1. Green Building
This trend has been going strong for some time but make no mistake, green building in Louisville is here to stay. Most Homearama homes tout at least a few energy efficient home features. Whether it is the Low-E windows and doors (most have these) or the high-efficiency HVAC systems (most also have these) or a geothermal system (only in one that I found), it's clear that consumers are looking for energy savings and many of Louisville's builders are cooperating. When I spoke with Martin Madden of Geothermal by Design, I learned something new. Typically, loops are installed horizontally just several feet below the surface of the ground. This requires a decent sized lot, something Norton Commons doesn't offer. But Martin said that loops could be installed vertically as well. So for #6 Robbens Nest, even though the home isn't sitting on a very large lot, geothermal is possible. This is especially important while still tax incentives from the Federal government are in play.
RESIDENTIAL RENEWABLE ENERGY TAX CREDITS Consumers who install solar energy systems (including solar water heating and solar electric systems), small wind systems, geothermal heat pumps, and residential fuel cell and microturbine systems can receive a 30% tax credit for systems placed in service before December 31, 2016; the previous tax credit cap no longer applies.
2. Outside In Living
The second major theme I took away from this year's Homearama was the emphasis on outdoor living. Due to the scarcity of land in Norton Commons, architects and designers have to work overtime to find ways to not only maximize the outdoor space that they do have, but also look for opportunities to bring as much of the outdoors inside, as possible.
Most homes had at least one courtyard or covered porch; several had more than one. A few even had a third story (or lookout room!) full of windows to capture even more natural light. It's certainly a challenge to accomodate these small lot sizes but several layouts stood out to me for doing a better job bringing the outside in, they were these six: #3 Grafton Manor, #7 The St. James, #10 The Barkley, #12 La Bella Vita, #20 Metropolitan and #21 The Athena. (Editor's Note: After clicking a link, make sure to view the home's floorplan to see how porches/courtyards in these homes were certain focal points.)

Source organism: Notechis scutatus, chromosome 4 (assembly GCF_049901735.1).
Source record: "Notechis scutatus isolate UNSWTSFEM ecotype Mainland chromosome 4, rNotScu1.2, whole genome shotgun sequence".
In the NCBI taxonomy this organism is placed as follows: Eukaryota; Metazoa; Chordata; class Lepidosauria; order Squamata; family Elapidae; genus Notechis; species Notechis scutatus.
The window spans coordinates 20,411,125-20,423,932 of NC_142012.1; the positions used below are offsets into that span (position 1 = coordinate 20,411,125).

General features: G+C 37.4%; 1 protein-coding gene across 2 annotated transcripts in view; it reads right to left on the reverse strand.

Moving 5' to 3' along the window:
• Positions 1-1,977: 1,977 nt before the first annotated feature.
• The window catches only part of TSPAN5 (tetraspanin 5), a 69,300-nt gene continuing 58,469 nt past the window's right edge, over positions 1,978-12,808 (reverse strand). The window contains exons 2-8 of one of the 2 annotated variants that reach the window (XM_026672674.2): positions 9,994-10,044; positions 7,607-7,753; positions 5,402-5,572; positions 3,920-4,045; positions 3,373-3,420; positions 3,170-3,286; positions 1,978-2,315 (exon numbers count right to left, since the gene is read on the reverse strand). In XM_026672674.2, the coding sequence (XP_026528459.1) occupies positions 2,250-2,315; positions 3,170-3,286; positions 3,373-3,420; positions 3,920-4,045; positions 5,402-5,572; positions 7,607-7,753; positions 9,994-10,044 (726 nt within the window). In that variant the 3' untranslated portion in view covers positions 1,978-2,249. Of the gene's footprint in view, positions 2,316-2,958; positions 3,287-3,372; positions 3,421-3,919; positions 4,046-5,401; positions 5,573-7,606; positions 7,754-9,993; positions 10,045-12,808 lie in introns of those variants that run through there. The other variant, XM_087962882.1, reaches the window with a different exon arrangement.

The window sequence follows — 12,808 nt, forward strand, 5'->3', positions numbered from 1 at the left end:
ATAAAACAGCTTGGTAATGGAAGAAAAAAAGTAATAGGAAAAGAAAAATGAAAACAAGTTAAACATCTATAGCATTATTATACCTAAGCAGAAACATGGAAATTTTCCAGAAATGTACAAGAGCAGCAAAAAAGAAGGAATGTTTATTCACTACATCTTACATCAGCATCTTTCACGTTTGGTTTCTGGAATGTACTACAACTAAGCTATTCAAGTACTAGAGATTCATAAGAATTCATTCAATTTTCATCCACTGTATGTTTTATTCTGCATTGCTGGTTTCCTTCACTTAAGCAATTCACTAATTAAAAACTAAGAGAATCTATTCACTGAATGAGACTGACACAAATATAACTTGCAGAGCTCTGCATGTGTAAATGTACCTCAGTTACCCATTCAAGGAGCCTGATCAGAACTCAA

3. Modern Gaining Ground on Traditional
Speaking with Jeremy McGraw of Provident Homes, who built Homearama 2009's Favorite Home by the way, we discussed current trends in Louisville home building. One thing that surprised both he and I was how more and more people are looking to modernize their home's interior even as they maintain a more traditional exterior. From high-end appliances to more current furniture, flooring and fixture designs, modern is finally coming to Louisville. I say, "It's about time!" [Make sure you read Angie Bogg's piece about interior design of this year's Homearamawhich highlights some of the more modern trends that are popping up with more regularity.]
With so many homes to choose from it's easy to get them confused. Usually what happens is that a certain feature, let's say a grand kitchen or outrageously cool media room, will stick in your mind, which will often dictate your vote. But if you take the time to evaluate the homes, not only by luxury features but also by smart floorplan design and quality of construction you'll arrive at a more reasonable selection. Sure, it takes more time but, "Heck, I love new houses!" Given that these homes all faced a grand green space complete with large fountain, I find that rooftop porches give a far superior view than side-yard ones. Then when you add the open floorplan of The Barkley, along with it's great use the courtyard, this was my favorite home. #8 Benvenuti a Casacame in a close second.
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